User Review: DeLorme Earthmate GPS PN-40
Price Paid: $399
This is a solid, but frustrating, GPS with high bang-for-the-buck value.
It has a bright display and the option to use all sorts of maps, including aerial photography and USGS topos, but it and the PC software to use its biggest features are somewhat cumbersome.
I bought the predecessor to this, the PN-20 (which was my first GPS), and it was very nifty but v-e-r-y s-l-o-w. (When I can hike faster than the screen can update, that's slow.) When DeLorme announced the PN-40, I switched and have been using it off and on for more than a year, for a combination of day hikes and backpacking trips. One of the PN-40's big selling points is its paperless geocaching, but I don't geocache.
Things I like about the PN-40:
- bright screen: the screen is bright and clear and easy to read.
- free road routing: the unit includes 1:100K topo maps of the entire US including routable roads. The included software (Topo USA) will do routing on roads and trails and transfer those routes to the PN-40.
- lots of map imagery: The unit comes with a coupon for free data imagery and you can buy a subscription from DeLorme, to have real (scanned) USGS topos, aerial imagery, etc displayed on the unit. It's really cool to have your GPS show you exactly where you are on a USGS topo, and then be able to switch to an aerial view.
- dedicated waypoint button: makes it really easy to place a waypoint Right Here.
- customer/technical support is GREAT. Sadly, I had problems with my unit, but DeLorme tech support was really knowledgable and easy to deal with.
Things I don't like about the PN-40:
- signal acquisition and retention: hiking in the SF Bay Area, which is pretty thickly forested, I have lost GPS reception or never been able to (re)acquire it several times. It's particularly bad when I haven't used the unit in more than a few days, which is most of the time -- I'm lucky if I can get out once a week (sigh). This has improved through the various software releases but it's still not as good or as reliable as my Garmin Oregon. (It has worked fine in the Sierra Nevada.)
- battery life is AWFUL. I have used both AAs and the DeLorme Li-Ion rechargeable battery in this unit. Usually a day hike (not a full day, mind you) is enough to drain a pair of AAs and I might get an overnight backpacking trip out of the Li-Ion if I'm really careful. On the plus side, it has a built-in charger for the Li-Ion so you can recharge the battery in your car while driving to and from the trailhead.
- The unit really forces you to use the DeLorme Topo USA software. If you geocache (again, I don't), they have mechanisms to get geocache data on and off the unit, but to transfer maps, routes, waypoints, etc. you need to use Topo USA. Topo USA is Windows-only (I use a Mac) and while it is incredibly powerful, it's also really hard to learn and get started with. You can't even get GPX files (standard for transferring GPS info) on and off the unit without using Topo USA, and it's not really obvious how to do so.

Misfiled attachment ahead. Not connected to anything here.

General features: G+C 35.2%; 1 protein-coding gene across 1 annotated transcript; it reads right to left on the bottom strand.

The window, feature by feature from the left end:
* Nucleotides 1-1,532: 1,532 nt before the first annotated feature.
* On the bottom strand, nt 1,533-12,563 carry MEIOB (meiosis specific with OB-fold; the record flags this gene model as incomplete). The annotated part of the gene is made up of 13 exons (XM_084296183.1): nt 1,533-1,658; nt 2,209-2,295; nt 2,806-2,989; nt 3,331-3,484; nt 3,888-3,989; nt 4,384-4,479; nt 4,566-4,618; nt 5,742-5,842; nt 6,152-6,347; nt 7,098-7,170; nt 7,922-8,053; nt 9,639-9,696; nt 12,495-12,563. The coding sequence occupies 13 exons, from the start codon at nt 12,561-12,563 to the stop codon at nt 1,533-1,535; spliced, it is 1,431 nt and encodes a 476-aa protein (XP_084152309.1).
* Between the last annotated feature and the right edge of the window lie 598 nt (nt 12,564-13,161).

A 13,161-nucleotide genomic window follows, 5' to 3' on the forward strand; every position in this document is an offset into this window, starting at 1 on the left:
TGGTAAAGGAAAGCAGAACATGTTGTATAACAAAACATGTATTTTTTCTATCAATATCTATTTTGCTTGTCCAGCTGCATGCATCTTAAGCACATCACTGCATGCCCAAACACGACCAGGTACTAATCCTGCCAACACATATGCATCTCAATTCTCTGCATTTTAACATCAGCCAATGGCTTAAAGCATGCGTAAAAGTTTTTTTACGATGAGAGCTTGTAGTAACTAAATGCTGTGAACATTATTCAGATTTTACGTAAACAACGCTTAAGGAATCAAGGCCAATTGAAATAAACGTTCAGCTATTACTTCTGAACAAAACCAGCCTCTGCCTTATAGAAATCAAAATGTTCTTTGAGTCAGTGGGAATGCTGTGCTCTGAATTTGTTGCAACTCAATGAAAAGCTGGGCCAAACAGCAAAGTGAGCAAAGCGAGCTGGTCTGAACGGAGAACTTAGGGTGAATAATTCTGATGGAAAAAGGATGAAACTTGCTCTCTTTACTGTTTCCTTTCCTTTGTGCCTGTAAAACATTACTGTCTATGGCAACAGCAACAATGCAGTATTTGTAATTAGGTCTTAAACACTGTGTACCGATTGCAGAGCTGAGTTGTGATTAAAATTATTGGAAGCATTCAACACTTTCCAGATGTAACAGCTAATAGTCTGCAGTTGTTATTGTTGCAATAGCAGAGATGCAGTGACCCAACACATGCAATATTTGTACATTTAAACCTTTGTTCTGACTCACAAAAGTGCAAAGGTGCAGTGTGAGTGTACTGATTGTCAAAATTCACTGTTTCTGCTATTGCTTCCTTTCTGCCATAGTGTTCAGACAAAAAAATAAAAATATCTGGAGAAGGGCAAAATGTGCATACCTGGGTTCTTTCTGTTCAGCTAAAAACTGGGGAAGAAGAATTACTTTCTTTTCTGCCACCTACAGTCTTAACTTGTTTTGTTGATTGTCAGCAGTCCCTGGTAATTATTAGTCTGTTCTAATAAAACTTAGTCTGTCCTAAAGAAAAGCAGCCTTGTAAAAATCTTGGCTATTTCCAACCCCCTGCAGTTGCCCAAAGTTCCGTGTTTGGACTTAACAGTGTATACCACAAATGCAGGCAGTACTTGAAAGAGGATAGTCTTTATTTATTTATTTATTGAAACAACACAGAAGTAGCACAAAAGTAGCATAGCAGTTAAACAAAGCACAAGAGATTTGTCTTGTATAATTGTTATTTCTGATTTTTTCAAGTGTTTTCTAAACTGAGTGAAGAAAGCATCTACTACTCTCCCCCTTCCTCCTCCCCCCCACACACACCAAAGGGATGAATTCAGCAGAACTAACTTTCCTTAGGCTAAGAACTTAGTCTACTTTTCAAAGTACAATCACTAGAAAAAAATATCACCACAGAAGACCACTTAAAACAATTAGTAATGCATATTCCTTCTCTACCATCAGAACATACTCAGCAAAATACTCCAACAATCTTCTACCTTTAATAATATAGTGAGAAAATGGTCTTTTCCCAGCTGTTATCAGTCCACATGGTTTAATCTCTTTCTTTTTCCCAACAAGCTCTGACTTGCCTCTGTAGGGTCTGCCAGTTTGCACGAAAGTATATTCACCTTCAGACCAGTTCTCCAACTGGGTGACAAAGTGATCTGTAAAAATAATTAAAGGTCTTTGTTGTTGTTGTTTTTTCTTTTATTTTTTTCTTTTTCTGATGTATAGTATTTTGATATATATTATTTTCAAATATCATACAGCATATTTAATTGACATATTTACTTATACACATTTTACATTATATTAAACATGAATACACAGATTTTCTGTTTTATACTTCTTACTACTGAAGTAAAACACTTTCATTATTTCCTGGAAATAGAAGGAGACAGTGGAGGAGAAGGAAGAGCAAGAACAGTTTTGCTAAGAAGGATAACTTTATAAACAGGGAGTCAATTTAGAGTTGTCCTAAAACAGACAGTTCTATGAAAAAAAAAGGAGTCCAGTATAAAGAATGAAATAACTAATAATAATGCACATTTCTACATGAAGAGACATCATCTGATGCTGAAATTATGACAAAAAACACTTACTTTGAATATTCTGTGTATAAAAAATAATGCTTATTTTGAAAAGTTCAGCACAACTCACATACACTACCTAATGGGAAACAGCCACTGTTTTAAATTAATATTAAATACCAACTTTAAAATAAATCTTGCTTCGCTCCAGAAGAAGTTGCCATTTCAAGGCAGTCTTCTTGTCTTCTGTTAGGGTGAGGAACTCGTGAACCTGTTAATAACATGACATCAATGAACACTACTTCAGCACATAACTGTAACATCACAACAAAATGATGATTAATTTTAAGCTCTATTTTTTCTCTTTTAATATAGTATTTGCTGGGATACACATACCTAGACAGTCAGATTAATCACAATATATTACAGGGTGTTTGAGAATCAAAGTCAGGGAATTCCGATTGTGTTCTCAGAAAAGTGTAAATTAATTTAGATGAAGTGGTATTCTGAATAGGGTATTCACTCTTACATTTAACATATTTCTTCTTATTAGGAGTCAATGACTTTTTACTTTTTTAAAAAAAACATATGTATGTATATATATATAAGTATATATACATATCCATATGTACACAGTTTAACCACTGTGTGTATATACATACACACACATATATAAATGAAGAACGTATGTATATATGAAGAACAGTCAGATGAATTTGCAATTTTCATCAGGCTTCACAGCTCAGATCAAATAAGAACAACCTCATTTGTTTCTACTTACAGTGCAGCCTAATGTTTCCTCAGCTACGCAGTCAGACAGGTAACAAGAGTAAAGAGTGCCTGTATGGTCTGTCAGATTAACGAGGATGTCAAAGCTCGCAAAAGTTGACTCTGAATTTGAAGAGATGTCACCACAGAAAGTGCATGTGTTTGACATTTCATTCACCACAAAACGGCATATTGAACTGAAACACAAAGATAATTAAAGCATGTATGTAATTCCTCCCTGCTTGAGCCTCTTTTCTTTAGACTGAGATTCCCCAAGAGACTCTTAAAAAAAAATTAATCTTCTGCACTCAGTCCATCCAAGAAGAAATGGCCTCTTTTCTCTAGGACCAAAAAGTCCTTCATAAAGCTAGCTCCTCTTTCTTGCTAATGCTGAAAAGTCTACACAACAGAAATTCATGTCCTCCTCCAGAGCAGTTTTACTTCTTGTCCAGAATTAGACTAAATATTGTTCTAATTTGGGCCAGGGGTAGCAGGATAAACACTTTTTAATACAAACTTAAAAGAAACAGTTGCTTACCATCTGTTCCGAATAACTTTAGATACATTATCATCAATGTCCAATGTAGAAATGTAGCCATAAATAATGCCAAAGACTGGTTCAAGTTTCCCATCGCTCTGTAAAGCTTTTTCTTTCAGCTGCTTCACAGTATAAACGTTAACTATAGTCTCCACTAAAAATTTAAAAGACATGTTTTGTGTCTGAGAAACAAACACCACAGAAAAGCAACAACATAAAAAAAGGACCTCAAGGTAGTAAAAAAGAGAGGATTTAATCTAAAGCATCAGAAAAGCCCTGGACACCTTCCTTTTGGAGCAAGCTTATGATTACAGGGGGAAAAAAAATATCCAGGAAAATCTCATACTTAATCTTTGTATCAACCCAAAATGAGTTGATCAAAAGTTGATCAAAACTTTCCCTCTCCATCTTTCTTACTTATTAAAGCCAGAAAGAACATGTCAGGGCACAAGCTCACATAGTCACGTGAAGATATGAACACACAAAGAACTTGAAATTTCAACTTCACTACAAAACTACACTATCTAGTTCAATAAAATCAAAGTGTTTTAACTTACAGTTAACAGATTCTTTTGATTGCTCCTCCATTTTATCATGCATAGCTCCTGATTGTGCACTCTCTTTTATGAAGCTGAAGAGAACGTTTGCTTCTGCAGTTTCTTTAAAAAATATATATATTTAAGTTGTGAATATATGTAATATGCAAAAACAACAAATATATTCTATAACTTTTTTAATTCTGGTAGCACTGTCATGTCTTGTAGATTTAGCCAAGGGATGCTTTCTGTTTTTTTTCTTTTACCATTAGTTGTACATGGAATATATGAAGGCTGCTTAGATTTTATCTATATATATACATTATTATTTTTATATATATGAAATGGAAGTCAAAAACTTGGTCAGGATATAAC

- You can install different imagery types, but you're restricted to what DeLorme provides. There is a mechanism to install custom user data but it requires buying DeLorme's XMap Pro software for another $100.
Things that bug me but aren't really THAT important:
- Typing (to enter waypoint names, descriptions, etc) is annoyingly slow. You have to scroll around to select each letter/number/etc. DeLorme's done the best they could by having shortcuts but that only ameliorates the pain a bit. But every GPS has this problem except for the Garmin touchscreen units.
- It's not "pretty." I find this embarrassing to admit, but my Garmin does a really nice job of presenting map information visually; it's a nice-looking map and it's easy to understand what it's presenting. The DeLorme maps are just not as smooth, not as easy to read. It's like comparing a Windows 95 display to Windows 7, or even XP -- there's nothing wrong with the former, it just doesn't look as good.
- Continuing with that theme, the 'feel' of the device is similarly clunky; this device was created by a bunch of GPS geeks who are not UI designers. There are lots of options and lots of controls and you can get the unit to work exactly the way you want it-- but there's a learning curve to get there.
In the end, I found myself liking the unit but frustrated enough by its flaws (especially the battery life) and annoyances that I wound up buying a Garmin Oregon, and I find myself using that a lot more. But the Oregon is easily twice the cost, even before you include all the map data that you get for free with the DeLorme. (And you can get a lot of legal, free mapping data for the Garmin units if you're willing to hunt a bit on the Internet.)
As I said above: the value of what DeLorme provides with the PN-40 make this a great buy, but it also has some serious drawbacks. If you can deal with those, you will find the PN-40 to be a really good unit.
Where to Buy
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